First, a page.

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Court to review Anthem-Cigna feud

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A Delaware corporate court has granted a temporary restraining order that prohibits Cigna from terminating its merger with Anthem. The court will schedule a hearing the week of April 10 to review both sides of what has become an incredibly messy divorce between the two health insurers.

Cigna sued Anthem this week after a federal judge blocked their transaction. Cigna demanded the $1.85 billion break-up fee as well as $13 billion in damages. Anthem countered with its own lawsuit, and took Cigna to task with pointed examples of how Cigna "sabotaged" the deal. One of Anthem's most interesting claims: Cigna did almost nothing on the back end to help combine the companies and refused mediation that was suggested by the court.

What to look for: Anthem's proposed $54 billion acquisition of Cigna has been tumultuous from the start, and now it's a bloodbath. Anthem is still pursuing an expedited appeal, believing the deal can be completed, although most antitrust experts believe otherwise. This court case may come down to how much Anthem will have to pay in the break-up fee. Analysts have said Cigna may have a difficult time getting the other $13 billion.

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Obamacare causes unexpected losses for Molina Healthcare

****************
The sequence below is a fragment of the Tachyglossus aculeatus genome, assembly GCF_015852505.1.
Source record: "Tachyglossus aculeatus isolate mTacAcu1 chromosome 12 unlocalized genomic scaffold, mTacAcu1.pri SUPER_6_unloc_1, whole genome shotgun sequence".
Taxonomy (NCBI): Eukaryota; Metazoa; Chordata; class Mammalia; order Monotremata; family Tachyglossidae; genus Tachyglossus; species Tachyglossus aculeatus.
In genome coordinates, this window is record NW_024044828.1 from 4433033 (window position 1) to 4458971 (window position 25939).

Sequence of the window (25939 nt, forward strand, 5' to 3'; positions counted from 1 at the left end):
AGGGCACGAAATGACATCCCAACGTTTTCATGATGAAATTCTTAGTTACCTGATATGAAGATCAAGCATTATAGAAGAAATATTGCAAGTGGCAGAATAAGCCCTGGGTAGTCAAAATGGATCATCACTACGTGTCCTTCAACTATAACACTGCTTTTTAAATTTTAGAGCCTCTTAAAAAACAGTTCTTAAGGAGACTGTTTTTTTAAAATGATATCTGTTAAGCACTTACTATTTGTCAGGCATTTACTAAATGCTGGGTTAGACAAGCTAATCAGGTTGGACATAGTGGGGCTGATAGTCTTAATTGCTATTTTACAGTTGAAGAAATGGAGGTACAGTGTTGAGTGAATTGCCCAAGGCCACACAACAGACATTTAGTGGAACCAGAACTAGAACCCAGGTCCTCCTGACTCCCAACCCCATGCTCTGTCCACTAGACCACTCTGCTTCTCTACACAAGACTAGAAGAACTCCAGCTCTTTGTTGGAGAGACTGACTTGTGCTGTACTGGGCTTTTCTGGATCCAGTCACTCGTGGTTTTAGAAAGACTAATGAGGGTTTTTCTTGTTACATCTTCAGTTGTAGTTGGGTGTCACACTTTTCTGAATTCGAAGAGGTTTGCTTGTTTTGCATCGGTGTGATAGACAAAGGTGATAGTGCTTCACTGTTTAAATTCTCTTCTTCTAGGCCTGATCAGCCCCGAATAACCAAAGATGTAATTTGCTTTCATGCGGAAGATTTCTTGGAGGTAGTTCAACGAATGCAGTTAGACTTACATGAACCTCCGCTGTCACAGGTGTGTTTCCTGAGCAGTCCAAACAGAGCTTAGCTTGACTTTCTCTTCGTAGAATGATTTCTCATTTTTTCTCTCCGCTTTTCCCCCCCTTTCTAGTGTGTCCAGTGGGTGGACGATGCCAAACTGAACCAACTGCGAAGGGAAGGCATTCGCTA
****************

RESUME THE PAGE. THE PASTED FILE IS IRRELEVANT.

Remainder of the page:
Andrew Harnik / AP

Molina Healthcare's stock tumbled after hours Wednesday after the health insurer posted a fourth-quarter loss that was attributed to parts of Obamacare — a big problem for one of the health insurers that has had success in the program.

However, the company didn't lose money because it had sicker-than-expected enrollees. In fact, medical costs for its Obamacare enrollees were $120 million lower than Molina thought. Instead, Molina got slammed because it had healthier members and had to pay $325 million into an Obamacare program called risk adjustment, which pools money from insurers in a given state and redistributes it to those who had higher-cost enrollees.

Molina's losses also were "exacerbated by the federal government's failure" to make payments under Obamacare's risk corridor program, another feature designed to reduce insurer losses in the early years. Axios reported last month that Molina, which has not yet committed to the exchanges in 2018, was suing the federal government for $52 million in risk corridor payments. Molina believes it is entitled to another $90 million for 2016.